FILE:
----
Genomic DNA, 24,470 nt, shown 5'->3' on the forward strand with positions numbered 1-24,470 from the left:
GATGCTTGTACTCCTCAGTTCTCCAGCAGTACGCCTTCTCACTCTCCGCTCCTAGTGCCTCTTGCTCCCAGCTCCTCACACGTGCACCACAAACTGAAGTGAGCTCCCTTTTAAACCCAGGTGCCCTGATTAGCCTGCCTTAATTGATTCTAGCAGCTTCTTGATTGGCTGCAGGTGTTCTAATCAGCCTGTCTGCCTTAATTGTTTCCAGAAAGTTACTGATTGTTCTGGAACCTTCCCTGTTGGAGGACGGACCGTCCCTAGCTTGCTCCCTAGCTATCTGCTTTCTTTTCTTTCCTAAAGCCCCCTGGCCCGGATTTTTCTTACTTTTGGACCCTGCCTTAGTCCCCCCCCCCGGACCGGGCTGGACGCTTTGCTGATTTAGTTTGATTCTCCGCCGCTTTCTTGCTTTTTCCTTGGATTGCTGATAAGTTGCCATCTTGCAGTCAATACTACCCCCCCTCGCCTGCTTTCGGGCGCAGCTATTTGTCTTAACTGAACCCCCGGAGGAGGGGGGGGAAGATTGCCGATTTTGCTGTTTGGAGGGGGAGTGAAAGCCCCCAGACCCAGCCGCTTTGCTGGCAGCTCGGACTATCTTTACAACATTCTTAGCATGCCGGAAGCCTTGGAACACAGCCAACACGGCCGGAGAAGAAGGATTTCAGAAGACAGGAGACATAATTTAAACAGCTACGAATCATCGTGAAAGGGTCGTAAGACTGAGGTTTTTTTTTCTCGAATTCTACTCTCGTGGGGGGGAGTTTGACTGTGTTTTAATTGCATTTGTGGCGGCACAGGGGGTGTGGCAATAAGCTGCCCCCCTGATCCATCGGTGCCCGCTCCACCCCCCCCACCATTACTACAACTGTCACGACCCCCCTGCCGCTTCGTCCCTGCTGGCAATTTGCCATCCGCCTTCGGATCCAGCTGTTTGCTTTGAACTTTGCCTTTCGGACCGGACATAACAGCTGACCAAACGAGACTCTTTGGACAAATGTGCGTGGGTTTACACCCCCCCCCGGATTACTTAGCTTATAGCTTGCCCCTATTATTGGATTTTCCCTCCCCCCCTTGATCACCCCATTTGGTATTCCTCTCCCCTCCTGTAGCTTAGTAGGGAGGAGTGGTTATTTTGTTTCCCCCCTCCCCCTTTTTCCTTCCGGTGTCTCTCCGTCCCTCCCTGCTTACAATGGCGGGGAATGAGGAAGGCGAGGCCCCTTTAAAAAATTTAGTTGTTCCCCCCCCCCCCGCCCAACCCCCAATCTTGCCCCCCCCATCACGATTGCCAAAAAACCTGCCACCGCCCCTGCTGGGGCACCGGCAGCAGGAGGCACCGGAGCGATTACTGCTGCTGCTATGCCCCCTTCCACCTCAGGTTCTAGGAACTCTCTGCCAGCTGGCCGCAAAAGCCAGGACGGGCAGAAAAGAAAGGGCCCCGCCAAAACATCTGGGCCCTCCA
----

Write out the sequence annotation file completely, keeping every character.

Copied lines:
Genomic DNA, 24,470 nt, shown 5'->3' on the forward strand with positions numbered 1-24,470 from the left:
GATGCTTGTACTCCTCAGTTCTCCAGCAGTACGCCTTCTCACTCTCCGCTCCTAGTGCCTCTTGCTCCCAGCTCCTCACACGTGCACCACAAACTGAAGTGAGCTCCCTTTTAAACCCAGGTGCCCTGATTAGCCTGCCTTAATTGATTCTAGCAGCTTCTTGATTGGCTGCAGGTGTTCTAATCAGCCTGTCTGCCTTAATTGTTTCCAGAAAGTTACTGATTGTTCTGGAACCTTCCCTGTTGGAGGACGGACCGTCCCTAGCTTGCTCCCTAGCTATCTGCTTTCTTTTCTTTCCTAAAGCCCCCTGGCCCGGATTTTTCTTACTTTTGGACCCTGCCTTAGTCCCCCCCCCCGGACCGGGCTGGACGCTTTGCTGATTTAGTTTGATTCTCCGCCGCTTTCTTGCTTTTTCCTTGGATTGCTGATAAGTTGCCATCTTGCAGTCAATACTACCCCCCCTCGCCTGCTTTCGGGCGCAGCTATTTGTCTTAACTGAACCCCCGGAGGAGGGGGGGGAAGATTGCCGATTTTGCTGTTTGGAGGGGGAGTGAAAGCCCCCAGACCCAGCCGCTTTGCTGGCAGCTCGGACTATCTTTACAACATTCTTAGCATGCCGGAAGCCTTGGAACACAGCCAACACGGCCGGAGAAGAAGGATTTCAGAAGACAGGAGACATAATTTAAACAGCTACGAATCATCGTGAAAGGGTCGTAAGACTGAGGTTTTTTTTTCTCGAATTCTACTCTCGTGGGGGGGAGTTTGACTGTGTTTTAATTGCATTTGTGGCGGCACAGGGGGTGTGGCAATAAGCTGCCCCCCTGATCCATCGGTGCCCGCTCCACCCCCCCCACCATTACTACAACTGTCACGACCCCCCTGCCGCTTCGTCCCTGCTGGCAATTTGCCATCCGCCTTCGGATCCAGCTGTTTGCTTTGAACTTTGCCTTTCGGACCGGACATAACAGCTGACCAAACGAGACTCTTTGGACAAATGTGCGTGGGTTTACACCCCCCCCCGGATTACTTAGCTTATAGCTTGCCCCTATTATTGGATTTTCCCTCCCCCCCTTGATCACCCCATTTGGTATTCCTCTCCCCTCCTGTAGCTTAGTAGGGAGGAGTGGTTATTTTGTTTCCCCCCTCCCCCTTTTTCCTTCCGGTGTCTCTCCGTCCCTCCCTGCTTACAATGGCGGGGAATGAGGAAGGCGAGGCCCCTTTAAAAAATTTAGTTGTTCCCCCCCCCCCCGCCCAACCCCCAATCTTGCCCCCCCCATCACGATTGCCAAAAAACCTGCCACCGCCCCTGCTGGGGCACCGGCAGCAGGAGGCACCGGAGCGATTACTGCTGCTGCTATGCCCCCTTCCACCTCAGGTTCTAGGAACTCTCTGCCAGCTGGCCGCAAAAGCCAGGACGGGCAGAAAAGAAAGGGCCCCGCCAAAACATCTGGGCCCTCCA